I sat for about an hour and counted eleven meteors, plus a handful more that I think I saw in my peripheral vision. Some of them were very bright. By 12:45 the half-moon was climbing above the trees and the sky was getting lighter, and I knew I needed at least a little sleep, so I headed home.
 If I had been in a location with less light pollution, I feel sure I could have tripled my count.

Wednesday, August 12, 2009


Last night was the forecasted high point of the annual Perseid meteor shower. I considered going out to Long Run Park to watch, but it was cloudy and rainy early in the evening and I wrote it off.  By the time I realized that the night was fairly clear (at least I think it was), it was late and I was very tired from a few nights of staying up much too late and getting up too early.


The weather guys seem to think that tonight will be clear, so I'm considering going out tonight around midnight.  The Perseids are likely past their peak, but they should still be decent.


I've been going out to watch them, on-and-off, since I was sixteen.  Long Run is probably just about the best spot within easy driving distance, but it's not nearly as dark as it used to be. New subdivisions and stores and a golf course were all built in that area over the past decade.  My friend Loraine suggested Taylorsville Lake State Park, which would surely be darker than Long Run, but it's too far out of my driving range for a brief stargazing excursion.


I'd like to go out to watch the Geminids in December, which are generally rated as the best annual meteor show, but they're…well, in December. December nights aren't usually the most comfortable, although I did go out one December night in Laramie to watch. I dressed as warmly as I could and lied on the hood of my car, but man, it was still cold and windy (I think it was about 15 degrees. I didn't last long.)  Then again, during the mid- November big Leonids show of 2001, we were at Otter Creek, and it wasn't too bad out at all. We were on blankets on the ground for a couple of hours.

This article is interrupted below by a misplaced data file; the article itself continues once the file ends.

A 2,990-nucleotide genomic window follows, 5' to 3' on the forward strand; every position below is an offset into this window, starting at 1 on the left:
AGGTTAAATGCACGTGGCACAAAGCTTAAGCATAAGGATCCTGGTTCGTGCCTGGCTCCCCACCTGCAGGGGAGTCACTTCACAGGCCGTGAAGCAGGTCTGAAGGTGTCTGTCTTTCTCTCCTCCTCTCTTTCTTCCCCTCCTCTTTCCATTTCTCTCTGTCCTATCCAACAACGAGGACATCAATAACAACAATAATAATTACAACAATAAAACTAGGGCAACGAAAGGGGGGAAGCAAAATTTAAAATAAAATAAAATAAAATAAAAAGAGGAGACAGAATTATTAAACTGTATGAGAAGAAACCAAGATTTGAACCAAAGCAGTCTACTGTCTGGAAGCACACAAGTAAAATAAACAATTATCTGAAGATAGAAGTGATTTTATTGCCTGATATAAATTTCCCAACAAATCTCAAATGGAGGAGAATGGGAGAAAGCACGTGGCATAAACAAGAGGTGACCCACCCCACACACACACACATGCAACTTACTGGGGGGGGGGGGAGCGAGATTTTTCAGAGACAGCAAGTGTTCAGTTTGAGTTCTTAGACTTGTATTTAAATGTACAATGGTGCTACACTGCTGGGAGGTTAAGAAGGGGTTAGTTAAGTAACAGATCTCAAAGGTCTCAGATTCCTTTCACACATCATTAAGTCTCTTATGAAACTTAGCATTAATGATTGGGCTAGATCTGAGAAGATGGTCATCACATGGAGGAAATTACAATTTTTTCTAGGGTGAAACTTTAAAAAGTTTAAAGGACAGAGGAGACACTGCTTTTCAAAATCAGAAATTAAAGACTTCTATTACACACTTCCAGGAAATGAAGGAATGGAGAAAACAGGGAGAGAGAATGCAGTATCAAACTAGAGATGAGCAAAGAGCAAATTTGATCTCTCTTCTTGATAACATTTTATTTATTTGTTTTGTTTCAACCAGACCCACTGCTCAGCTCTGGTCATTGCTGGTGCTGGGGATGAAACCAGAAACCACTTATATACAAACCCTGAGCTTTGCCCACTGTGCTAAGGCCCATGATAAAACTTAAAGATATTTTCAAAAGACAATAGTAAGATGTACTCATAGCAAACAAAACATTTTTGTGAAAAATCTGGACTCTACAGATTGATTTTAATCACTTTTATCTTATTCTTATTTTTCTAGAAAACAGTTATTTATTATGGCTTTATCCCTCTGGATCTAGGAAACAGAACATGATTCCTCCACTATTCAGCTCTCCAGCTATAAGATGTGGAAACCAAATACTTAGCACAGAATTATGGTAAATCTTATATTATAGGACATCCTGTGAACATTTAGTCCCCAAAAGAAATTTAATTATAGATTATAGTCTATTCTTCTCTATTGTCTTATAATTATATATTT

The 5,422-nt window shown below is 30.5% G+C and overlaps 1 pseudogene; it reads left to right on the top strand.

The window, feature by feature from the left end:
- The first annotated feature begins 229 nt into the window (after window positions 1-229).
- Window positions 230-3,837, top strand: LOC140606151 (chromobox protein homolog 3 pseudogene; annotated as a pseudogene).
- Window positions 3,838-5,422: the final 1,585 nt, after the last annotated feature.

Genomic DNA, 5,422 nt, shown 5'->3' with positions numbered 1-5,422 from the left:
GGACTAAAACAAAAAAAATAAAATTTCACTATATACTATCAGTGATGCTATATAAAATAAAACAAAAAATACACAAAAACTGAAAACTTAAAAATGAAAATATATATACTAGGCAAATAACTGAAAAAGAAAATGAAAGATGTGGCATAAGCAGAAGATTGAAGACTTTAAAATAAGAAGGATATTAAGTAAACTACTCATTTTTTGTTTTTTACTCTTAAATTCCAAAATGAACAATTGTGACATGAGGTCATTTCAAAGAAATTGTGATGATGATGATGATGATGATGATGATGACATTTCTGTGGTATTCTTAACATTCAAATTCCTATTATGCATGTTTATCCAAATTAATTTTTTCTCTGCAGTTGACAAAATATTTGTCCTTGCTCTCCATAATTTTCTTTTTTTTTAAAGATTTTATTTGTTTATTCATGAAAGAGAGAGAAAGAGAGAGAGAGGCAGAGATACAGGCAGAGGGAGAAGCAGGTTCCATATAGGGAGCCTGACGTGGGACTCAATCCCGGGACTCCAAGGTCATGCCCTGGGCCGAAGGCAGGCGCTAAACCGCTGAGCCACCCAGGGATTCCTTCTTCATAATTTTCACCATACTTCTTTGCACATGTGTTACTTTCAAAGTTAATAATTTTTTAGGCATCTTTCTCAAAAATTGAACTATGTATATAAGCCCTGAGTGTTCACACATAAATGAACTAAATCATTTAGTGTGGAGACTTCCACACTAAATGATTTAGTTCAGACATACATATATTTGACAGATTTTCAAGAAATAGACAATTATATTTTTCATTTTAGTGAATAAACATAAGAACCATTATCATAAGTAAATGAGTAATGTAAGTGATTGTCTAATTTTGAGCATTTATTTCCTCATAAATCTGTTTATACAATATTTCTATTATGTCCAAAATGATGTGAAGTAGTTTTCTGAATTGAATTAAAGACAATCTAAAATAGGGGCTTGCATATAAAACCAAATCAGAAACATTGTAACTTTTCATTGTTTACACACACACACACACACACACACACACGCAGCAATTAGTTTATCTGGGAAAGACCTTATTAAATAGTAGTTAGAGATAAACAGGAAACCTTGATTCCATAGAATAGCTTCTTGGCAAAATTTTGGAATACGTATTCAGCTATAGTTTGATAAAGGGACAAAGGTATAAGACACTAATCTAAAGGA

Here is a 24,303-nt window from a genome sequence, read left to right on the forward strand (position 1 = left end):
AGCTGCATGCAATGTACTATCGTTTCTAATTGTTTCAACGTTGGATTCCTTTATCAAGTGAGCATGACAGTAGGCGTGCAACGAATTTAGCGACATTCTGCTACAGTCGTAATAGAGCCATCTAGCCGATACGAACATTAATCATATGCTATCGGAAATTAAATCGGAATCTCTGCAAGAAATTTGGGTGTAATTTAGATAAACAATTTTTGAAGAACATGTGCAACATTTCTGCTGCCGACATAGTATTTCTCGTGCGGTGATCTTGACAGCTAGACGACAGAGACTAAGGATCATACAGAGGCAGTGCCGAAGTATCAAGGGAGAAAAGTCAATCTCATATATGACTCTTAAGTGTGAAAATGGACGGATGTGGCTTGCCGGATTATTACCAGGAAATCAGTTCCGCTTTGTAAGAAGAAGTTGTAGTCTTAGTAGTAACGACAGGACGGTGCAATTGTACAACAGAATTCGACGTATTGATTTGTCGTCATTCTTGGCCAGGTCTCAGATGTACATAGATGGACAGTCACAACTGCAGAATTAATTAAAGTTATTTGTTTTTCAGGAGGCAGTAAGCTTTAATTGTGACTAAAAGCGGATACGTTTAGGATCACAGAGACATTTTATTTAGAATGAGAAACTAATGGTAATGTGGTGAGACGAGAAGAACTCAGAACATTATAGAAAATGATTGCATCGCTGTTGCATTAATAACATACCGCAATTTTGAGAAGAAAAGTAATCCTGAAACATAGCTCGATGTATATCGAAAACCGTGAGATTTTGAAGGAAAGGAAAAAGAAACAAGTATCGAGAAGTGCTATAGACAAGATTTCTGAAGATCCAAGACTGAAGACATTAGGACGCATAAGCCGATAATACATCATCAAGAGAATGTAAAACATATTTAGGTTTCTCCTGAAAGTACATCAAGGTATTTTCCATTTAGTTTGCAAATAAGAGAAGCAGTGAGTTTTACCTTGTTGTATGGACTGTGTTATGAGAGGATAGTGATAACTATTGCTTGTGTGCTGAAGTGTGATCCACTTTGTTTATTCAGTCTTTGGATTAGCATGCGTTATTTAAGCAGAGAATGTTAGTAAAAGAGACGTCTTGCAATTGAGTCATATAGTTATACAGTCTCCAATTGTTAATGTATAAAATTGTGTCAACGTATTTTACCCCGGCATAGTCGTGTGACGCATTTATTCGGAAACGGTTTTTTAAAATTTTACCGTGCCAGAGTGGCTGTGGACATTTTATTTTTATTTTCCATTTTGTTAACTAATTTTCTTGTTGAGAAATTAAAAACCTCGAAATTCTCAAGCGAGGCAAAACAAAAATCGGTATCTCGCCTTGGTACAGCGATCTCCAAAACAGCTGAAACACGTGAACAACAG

It would be nice to spend more time stargazing at Kim's Aunt Penny's house in Michigan. It was beautifully dark and clear there.


I thought this first headline on Yahoo was poorly worded. I know it was a disaster, but I sure hope there are more Taiwanese survivors than that.


Sunday, August 09, 2009

Sunday Night Part 2: Squash & Mint

At lunch today, I prepared our first freshly harvested summer squash. I tried a new recipe that turned out to be, in my opinion, surprisingly delicious: sauteed squash slices with honey and minced mint leaves. My daughters did not like it. I sort of threw a small slice into Kim's mouth, and she said she thought it was pretty good, although I noted she didn't get any more (perhaps she decided that it didn't go well with the spaghetti and pesto she was eating for lunch, which I an understand, although I thought it went fine with the garlic tomato sauce I had on my pasta.)

Seriously, though. If you have some squash and some mint, you should consider this. I was impressed.

Sundary Night Part 1: Hot

Our air conditioning is out. Kim and the girls had planned a "girl's sleep-over" in the living room, and the lack of coolness didn't stop them. Our daughters stayed up late watching movies, getting their toenails painted, and eating ice cream. I worked on getting the AC going, but my feeble efforts failed. Now the girls are asleep on the floor, Kim is in the love seat, and I'm blogging in bed.